It’s a little like Waiting for Godot. But back to the G/O Digital study, which confirms what others have previously found but also goes beyond earlier studies with some specific findings that are important to point out.

Among the social media sites used for local shopping Facebook was the clear winner, although I’m surprised that Pinterest didn’t do better. Facebook is not very “useful” in my view when it comes to finding local business information.

Social media Facebook used for local shopping

Despite my views, these survey respondents were highly engaged with Facebook and Facebook advertising as sources of local business information. Almost 60% said they visited business pages before buying offline at a local business. This is perhaps the most important finding of the survey — and a major reason to have an active Facebook presence.

Restaurants were the most commonly followed local business category. Education and then beauty/spa came in second.

Facebook SMB study Gannett

The major reasons that consumers said they went to SMB Pages were to look at reviews/ratings and product or service information. Eighty percent of survey respondents said that positive reviews/ratings on Facebook Pages made them more inclined to buy from the SMB under consideration.

Equally interesting (and impressive) was the number of people who engaged with advertising from SMBs on Facebook. This was not a Facebook sponsored study so I tend to take the numbers at face value (so to speak).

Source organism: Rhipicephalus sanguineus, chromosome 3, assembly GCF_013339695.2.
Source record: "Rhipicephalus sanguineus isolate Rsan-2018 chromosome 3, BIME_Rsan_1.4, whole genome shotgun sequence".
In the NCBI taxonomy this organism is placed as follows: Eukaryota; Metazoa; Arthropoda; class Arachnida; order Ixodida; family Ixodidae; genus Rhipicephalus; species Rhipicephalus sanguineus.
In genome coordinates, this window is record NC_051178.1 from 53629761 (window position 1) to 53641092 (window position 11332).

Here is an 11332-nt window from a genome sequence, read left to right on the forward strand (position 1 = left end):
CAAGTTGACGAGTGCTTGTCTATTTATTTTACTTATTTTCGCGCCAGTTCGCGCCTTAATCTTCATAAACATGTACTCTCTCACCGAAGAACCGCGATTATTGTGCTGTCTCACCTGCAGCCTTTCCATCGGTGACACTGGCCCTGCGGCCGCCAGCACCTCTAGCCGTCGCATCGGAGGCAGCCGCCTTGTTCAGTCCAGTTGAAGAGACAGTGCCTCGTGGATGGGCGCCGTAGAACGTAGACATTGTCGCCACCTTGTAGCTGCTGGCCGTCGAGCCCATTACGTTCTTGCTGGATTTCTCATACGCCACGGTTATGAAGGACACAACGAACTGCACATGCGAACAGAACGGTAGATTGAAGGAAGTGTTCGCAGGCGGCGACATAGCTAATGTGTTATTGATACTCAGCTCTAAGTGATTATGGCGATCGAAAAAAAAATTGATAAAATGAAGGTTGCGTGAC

Screen Shot 2014-08-19 at 11.17.10 AM

In terms of the particular types of ads that “worked” to attract and motivate consumers, Offer Ads beat other categories (e.g., promoted posts) by a significant margin. I spoke briefly to Facebook about this finding and they said their internal data don’t show this gap between Offers and other types of ads.

In terms of ad influence, behaviorally targeted ads or retargeting were most likely to affect this group (no privacy concerns I suppose). After that ads that were locally relevant followed by demographically targeted ads were most likely to have an impact on these respondents.

Gannett Facebook SMB study

It’s important to point out that there was no measurement or reporting on actual store visits or sales. These are opinions and attitudes. Still the results are significant and worth understanding clearly.

From my point of view here are the big takeaways:

  • Large numbers of consumers are regularly using Facebook to help make local/offline buying decisions